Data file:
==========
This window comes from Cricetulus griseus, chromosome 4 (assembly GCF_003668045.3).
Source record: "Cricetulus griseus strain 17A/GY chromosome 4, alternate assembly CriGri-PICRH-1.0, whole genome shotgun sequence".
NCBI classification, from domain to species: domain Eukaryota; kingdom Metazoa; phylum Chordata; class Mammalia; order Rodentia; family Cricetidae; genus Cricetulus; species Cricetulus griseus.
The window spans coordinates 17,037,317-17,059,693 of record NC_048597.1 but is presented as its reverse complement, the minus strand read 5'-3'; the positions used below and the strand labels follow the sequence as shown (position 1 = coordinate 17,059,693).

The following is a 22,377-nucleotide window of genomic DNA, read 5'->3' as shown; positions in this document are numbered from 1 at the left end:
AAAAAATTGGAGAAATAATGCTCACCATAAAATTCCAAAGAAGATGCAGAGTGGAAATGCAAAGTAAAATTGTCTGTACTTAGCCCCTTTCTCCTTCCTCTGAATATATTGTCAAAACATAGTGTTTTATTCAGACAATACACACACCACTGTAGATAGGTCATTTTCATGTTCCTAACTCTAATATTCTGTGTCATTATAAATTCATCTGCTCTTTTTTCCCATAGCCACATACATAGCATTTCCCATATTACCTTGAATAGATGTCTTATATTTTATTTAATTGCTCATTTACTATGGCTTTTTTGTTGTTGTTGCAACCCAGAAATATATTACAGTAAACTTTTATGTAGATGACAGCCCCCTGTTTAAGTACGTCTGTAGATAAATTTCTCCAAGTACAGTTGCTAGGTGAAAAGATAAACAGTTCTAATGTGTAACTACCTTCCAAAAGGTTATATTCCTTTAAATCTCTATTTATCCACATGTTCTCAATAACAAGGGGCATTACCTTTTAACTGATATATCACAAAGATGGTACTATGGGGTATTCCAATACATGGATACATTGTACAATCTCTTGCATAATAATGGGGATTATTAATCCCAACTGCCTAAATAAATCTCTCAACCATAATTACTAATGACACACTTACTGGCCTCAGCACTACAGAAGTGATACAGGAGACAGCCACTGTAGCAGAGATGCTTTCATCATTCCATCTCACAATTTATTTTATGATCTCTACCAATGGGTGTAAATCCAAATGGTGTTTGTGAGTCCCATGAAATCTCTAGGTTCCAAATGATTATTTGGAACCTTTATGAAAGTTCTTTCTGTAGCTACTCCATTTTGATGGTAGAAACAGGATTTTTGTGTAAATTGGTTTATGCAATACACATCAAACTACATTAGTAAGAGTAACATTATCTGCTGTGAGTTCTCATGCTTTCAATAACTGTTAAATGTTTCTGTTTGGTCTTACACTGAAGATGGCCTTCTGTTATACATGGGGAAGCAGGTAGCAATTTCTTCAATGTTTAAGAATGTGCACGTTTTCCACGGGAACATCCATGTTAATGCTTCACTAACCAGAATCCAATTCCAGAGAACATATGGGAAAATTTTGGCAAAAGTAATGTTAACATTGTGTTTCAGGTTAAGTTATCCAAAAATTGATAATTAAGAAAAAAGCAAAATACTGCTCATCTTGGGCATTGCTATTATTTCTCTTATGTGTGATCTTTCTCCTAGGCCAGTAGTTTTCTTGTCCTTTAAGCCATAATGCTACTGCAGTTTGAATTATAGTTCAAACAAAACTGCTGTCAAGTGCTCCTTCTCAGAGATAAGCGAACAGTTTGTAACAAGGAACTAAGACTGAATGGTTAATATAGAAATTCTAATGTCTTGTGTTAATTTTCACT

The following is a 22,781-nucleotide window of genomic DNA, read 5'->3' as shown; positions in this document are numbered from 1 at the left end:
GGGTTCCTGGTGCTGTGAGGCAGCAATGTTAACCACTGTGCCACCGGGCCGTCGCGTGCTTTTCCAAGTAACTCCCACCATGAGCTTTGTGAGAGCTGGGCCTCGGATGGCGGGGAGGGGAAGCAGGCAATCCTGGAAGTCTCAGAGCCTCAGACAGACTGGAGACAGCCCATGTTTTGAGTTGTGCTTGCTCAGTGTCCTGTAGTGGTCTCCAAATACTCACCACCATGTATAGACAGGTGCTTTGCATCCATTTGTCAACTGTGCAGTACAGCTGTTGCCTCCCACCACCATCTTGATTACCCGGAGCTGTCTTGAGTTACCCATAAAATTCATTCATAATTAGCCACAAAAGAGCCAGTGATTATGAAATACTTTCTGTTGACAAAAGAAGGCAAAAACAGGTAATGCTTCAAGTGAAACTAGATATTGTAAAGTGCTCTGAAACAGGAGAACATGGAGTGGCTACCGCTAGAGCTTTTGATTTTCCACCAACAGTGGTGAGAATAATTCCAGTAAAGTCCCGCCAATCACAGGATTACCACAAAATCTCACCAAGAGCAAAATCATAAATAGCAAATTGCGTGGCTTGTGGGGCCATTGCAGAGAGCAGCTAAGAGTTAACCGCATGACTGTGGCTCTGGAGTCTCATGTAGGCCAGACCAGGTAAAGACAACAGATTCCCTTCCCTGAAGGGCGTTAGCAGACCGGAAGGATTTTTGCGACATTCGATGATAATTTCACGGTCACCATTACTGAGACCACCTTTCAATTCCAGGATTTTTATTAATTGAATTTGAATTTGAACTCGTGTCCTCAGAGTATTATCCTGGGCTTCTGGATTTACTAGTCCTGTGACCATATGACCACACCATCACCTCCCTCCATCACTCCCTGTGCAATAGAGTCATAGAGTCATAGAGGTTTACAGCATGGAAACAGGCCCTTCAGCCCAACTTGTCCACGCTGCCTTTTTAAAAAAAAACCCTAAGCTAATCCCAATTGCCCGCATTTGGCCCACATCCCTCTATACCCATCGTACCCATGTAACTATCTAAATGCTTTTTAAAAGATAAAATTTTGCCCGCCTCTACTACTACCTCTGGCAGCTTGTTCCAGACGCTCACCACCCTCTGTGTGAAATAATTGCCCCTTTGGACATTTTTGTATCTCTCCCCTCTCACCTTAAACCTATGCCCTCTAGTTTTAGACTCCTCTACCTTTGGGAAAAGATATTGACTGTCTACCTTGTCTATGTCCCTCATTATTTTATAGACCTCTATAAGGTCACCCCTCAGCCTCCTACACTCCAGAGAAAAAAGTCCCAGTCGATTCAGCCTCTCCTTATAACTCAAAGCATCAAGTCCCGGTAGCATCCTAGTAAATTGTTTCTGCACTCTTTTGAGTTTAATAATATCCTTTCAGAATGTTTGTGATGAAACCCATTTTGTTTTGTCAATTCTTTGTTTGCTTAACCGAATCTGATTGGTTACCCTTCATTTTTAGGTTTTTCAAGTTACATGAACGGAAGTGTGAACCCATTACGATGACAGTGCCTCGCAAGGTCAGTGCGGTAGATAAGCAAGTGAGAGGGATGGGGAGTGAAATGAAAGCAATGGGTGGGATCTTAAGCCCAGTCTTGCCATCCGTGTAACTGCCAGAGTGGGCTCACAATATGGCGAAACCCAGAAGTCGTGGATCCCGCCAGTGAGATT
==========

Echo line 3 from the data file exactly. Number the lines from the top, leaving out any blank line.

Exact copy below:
NCBI classification, from domain to species: domain Eukaryota; kingdom Metazoa; phylum Chordata; class Mammalia; order Rodentia; family Cricetidae; genus Cricetulus; species Cricetulus griseus.